Anesthetic deaths do occur, and almost every veterinarian can tell of a death that occurred under their care. These deaths are rare, however, and the anesthetic agents currently used in veterinary medicine are considered very safe.

Animals who have had their teeth scaled without anesthesia can suffer from cuts to the gums, bruising of the skin due to excessive restraint, neck injuries, and even jaw fractures. I have known a few dogs who have had expensive and even life-threatening illnesses as a result of having their teeth cleaned in this manner.

The law in California states that performing dentistry on an animal constitutes the practice of veterinary medicine and needs to be done under the supervision of a veterinarian. The people performing anesthesia-free dental cleanings are not state-licensed or regulated and rarely work under a veterinarian’s supervision.

– Dr. Jill Christofferson

The Everyday Kennel Staffer and the Extraordinary Ordinary Work

Encina Veterinary Hospital is composed of over 70 employees among multiple teams; Doctors, Interns, Administration, Client Services, Doctor Assistants, Patient Care and Kennel Assistants. Alicia Pickard is one of the team members on the Kennel Assistant team and her wide range of skills and duties are priceless to Encina. Below you will find a piece co-written by Alicia, giving you an insider’s look into the team that is always ready to help in one way or another.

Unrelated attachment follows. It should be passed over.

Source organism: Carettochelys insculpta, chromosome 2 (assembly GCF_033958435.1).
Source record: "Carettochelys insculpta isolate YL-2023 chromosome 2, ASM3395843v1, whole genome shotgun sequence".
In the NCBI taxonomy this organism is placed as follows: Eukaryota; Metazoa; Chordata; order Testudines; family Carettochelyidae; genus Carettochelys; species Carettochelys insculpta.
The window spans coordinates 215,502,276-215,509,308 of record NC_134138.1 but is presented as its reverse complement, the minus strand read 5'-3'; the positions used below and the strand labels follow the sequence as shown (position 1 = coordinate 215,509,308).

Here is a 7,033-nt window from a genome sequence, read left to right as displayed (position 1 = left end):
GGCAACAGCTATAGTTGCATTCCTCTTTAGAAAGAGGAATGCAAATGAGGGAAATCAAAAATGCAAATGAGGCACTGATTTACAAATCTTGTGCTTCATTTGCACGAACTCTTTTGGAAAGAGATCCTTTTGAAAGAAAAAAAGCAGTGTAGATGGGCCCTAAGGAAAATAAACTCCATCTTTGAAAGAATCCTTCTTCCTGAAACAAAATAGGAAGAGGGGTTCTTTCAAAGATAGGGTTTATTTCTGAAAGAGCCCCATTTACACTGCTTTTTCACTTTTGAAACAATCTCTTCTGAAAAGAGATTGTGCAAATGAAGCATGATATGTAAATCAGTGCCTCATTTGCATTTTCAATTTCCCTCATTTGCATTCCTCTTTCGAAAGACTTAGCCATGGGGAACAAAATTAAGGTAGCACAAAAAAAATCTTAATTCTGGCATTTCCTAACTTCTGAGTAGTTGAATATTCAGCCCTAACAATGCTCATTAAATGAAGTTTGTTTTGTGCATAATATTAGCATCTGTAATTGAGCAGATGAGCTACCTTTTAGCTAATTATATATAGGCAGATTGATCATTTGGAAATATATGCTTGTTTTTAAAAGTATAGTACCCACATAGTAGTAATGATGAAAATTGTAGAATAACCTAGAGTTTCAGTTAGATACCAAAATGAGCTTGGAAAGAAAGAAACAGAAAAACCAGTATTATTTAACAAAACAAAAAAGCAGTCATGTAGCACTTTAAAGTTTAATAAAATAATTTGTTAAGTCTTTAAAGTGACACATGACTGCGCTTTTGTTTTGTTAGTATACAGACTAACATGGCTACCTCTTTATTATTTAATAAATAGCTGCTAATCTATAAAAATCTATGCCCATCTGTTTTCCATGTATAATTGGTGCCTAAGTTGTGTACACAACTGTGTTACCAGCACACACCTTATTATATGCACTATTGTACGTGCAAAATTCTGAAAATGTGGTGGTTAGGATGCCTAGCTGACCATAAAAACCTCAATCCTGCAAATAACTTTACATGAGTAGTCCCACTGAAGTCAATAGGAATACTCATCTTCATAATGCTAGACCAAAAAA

Alicia, a Kennel Assistant at Encina Veterinary Hospital in Walnut Creek, helps keep a patient calm and still during a bandage change

    As the first kennel assistant to appear each morning at Encina, I’m right on top of my game. I always like to see what’s up for the day first before I begin any task. Once I’ve looked at what the day holds for EVH, I look to the boarders (pets who stay with us for medical boarding while their human is out of town or unable to care for them at the moment) as they are usually the most enthusiastic when asking for some attention and love. First, I feed our medical boarders, supply them with fresh water, clean their kennels and give them clean fresh bedding, dispense and give them their appropriate medications , walk the dogs and spend some time snuggling each of them. Then I make my way to our in house blood donor cats (we have two cats each year who live with us to provide blood to cat patients who may need it and once that year is up, we work VERY hard to find them loving homes that will spoil them silly!). As I take care of one, the other will start talking and purring because I’m the ‘lady who feeds them’ in their eyes. It’s rewarding to be greeted so nicely, even if you know that they’re just in it for the food. Depending on the situation, some boarders may take some extra time if I have to coax or encourage them to either eat or take their medications. This takes patience, a gentle touch and dedication as some pets may be out of their comfort zone while staying with us.